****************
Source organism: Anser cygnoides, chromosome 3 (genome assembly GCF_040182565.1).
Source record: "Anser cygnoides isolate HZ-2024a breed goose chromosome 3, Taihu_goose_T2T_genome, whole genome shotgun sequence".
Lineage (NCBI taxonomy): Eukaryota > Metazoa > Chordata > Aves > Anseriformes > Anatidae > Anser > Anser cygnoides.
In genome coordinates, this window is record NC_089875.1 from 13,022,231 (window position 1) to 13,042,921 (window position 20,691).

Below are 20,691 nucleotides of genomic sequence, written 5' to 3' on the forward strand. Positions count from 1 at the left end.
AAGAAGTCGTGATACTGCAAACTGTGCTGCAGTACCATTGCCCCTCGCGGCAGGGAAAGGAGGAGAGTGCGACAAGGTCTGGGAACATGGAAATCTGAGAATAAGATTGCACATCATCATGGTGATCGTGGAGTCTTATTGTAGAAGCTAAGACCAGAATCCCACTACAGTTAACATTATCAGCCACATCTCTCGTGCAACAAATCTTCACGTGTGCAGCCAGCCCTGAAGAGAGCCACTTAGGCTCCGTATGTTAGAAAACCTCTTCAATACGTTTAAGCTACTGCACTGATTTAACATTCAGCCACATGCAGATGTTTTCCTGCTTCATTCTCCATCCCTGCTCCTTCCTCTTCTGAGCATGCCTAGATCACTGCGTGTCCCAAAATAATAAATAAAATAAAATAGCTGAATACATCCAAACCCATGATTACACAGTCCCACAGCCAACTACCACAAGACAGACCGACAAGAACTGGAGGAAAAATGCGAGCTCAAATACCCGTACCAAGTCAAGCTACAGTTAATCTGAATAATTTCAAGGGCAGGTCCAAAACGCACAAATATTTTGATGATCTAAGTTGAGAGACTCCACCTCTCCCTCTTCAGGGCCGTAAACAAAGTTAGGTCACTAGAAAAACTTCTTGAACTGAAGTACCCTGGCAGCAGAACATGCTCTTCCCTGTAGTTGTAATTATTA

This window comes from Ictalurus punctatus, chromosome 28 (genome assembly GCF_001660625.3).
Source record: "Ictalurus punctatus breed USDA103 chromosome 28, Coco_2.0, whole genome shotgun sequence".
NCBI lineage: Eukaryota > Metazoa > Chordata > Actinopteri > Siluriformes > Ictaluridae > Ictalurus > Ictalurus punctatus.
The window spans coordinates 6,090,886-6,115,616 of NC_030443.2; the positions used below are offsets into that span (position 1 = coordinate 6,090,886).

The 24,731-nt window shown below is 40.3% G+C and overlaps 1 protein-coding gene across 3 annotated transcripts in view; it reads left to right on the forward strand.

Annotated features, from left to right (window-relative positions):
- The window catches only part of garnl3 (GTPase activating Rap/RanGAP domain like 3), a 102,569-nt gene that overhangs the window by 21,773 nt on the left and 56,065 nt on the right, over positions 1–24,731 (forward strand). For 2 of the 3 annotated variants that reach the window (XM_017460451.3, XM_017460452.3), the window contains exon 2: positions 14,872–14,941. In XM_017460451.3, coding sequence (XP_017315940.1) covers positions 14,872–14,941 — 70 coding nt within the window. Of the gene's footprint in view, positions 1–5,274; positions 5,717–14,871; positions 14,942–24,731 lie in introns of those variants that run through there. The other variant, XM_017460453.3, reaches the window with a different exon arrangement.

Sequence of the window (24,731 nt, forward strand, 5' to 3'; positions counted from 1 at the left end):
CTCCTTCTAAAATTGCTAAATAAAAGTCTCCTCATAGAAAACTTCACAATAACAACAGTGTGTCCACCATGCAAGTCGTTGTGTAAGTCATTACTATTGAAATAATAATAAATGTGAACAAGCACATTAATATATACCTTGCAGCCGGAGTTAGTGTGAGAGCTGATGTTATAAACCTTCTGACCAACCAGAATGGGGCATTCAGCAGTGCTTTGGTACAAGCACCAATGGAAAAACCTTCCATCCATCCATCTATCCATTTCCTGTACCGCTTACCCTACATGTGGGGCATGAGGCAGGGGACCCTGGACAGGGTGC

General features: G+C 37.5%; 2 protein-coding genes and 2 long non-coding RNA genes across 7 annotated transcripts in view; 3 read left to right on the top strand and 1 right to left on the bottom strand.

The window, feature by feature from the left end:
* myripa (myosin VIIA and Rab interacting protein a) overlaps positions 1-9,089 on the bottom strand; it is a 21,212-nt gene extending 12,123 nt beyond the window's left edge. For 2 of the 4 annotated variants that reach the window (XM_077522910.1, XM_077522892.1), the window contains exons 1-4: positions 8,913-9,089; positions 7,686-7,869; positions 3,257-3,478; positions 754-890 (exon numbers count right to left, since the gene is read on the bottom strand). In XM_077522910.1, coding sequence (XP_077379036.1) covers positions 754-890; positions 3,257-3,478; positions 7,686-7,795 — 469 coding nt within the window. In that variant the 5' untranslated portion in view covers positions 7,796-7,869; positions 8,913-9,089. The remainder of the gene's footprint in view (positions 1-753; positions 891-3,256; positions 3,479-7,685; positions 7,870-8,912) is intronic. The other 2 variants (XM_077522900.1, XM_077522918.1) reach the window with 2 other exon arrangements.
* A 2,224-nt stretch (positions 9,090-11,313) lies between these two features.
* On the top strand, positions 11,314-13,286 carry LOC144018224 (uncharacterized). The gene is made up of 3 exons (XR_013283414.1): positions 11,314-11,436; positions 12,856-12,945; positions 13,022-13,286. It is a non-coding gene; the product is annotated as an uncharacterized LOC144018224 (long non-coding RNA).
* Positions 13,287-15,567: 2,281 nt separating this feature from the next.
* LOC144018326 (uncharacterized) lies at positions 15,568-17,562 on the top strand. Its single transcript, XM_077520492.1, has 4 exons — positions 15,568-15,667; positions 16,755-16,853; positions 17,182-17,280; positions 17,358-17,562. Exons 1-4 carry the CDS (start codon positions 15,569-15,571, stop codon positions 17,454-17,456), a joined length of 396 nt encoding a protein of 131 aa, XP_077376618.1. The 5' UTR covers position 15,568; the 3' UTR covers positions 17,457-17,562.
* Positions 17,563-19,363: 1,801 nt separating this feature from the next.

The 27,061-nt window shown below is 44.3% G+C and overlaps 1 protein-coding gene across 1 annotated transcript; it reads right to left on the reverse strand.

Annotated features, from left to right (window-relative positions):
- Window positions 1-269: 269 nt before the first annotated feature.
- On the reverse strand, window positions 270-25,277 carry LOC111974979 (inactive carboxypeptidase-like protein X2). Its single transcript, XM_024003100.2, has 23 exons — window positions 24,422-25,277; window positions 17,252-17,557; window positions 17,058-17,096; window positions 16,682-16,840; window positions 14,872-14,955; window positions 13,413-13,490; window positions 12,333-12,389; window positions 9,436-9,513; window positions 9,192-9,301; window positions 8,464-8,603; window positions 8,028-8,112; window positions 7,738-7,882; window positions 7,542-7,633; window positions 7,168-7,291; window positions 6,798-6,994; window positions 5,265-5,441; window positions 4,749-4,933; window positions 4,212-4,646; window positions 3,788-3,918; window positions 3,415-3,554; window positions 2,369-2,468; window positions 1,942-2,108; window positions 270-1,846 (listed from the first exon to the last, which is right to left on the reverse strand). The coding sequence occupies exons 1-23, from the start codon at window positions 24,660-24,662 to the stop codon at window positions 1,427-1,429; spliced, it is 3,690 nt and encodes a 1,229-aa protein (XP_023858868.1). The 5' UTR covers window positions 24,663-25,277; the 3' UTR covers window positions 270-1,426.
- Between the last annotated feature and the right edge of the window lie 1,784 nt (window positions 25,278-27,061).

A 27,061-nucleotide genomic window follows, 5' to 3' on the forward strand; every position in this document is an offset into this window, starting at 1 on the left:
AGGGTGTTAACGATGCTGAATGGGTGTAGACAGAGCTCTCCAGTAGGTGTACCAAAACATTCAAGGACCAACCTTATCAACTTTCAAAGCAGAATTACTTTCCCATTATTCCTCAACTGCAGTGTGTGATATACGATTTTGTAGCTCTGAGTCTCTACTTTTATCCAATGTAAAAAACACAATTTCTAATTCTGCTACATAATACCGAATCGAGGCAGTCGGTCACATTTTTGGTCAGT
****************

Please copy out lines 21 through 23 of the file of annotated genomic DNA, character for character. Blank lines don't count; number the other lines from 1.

* Positions 13,287-15,567: 2,281 nt separating this feature from the next.
* LOC144018326 (uncharacterized) lies at positions 15,568-17,562 on the top strand. Its single transcript, XM_077520492.1, has 4 exons — positions 15,568-15,667; positions 16,755-16,853; positions 17,182-17,280; positions 17,358-17,562. Exons 1-4 carry the CDS (start codon positions 15,569-15,571, stop codon positions 17,454-17,456), a joined length of 396 nt encoding a protein of 131 aa, XP_077376618.1. The 5' UTR covers position 15,568; the 3' UTR covers positions 17,457-17,562.
* Positions 17,563-19,363: 1,801 nt separating this feature from the next.